Letter to President Barack Obama
I am privileged His Excellency to write you this letter and share my views and opinions regarding our education system and the impending far-reaching reforms of and to this sector. In renewing the education system in our country Mr. President, I suggest that you take into consideration in your policy the following lessons that can improve this process. These lessons are as follows from various countries.
The Japanese education system was initially based on the European more especially the French system or model in regard to its suitability and standards. In Japan there are competitive entrance exams for all levels, that is elementary school level, junior and senior high school, colleges and universities. These exams prepare students for the next level of education. In the USA, it may be the same but state governments should be given autonomy to set own standards but minimum standards be determined by the central government in Washington and applying to all states. In Japan, the only challenge is the very low number of female students’ enrolment in universities and therefore priority in the reforms should cater for this challenge to enable more female students enroll in various universities in the country.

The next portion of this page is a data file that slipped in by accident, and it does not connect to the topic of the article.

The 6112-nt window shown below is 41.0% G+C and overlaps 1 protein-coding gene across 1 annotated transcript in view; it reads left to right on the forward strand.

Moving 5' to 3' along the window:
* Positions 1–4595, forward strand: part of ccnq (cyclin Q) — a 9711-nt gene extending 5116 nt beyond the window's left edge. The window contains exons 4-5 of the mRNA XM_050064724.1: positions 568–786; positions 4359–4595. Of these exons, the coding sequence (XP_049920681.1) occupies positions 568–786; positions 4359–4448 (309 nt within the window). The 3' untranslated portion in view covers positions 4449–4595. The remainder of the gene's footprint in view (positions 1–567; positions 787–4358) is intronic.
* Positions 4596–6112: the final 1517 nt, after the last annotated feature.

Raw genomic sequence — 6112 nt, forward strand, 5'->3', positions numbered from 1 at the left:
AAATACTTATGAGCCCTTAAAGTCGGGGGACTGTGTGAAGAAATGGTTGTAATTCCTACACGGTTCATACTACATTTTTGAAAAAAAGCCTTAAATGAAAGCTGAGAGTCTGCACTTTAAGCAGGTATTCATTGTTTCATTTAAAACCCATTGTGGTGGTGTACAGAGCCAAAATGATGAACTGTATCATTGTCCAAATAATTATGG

The Korean education system has gone under many processes and challenges to present times. Lack of finances and enough resources paralyzed the entire system of education as it was only compulsory to go to school up to the sixth grade. Therefore resources should be availed to allow students to attain the highest level of education. In South Korea, the government took over the management of education through the ministry of education and the ministry was responsible by developing the curriculum, allocation of resources, school and teacher certification and making decisions on various issues affecting education. Many resources have been invested in education and that is why even the South Korean economy has magnificently grown.
In china it is compulsory for children to acquire 9 years of basic education. This basic education in china includes pre-school, primary and secondary education and therefore children start going to school aged three years. In china there are thousands of vocational institutions to absorb students who opt not to join secondary schools or universities. These students are trained as farmers and skilled workers in various fields thereby reducing unemployment for millions of Chinese.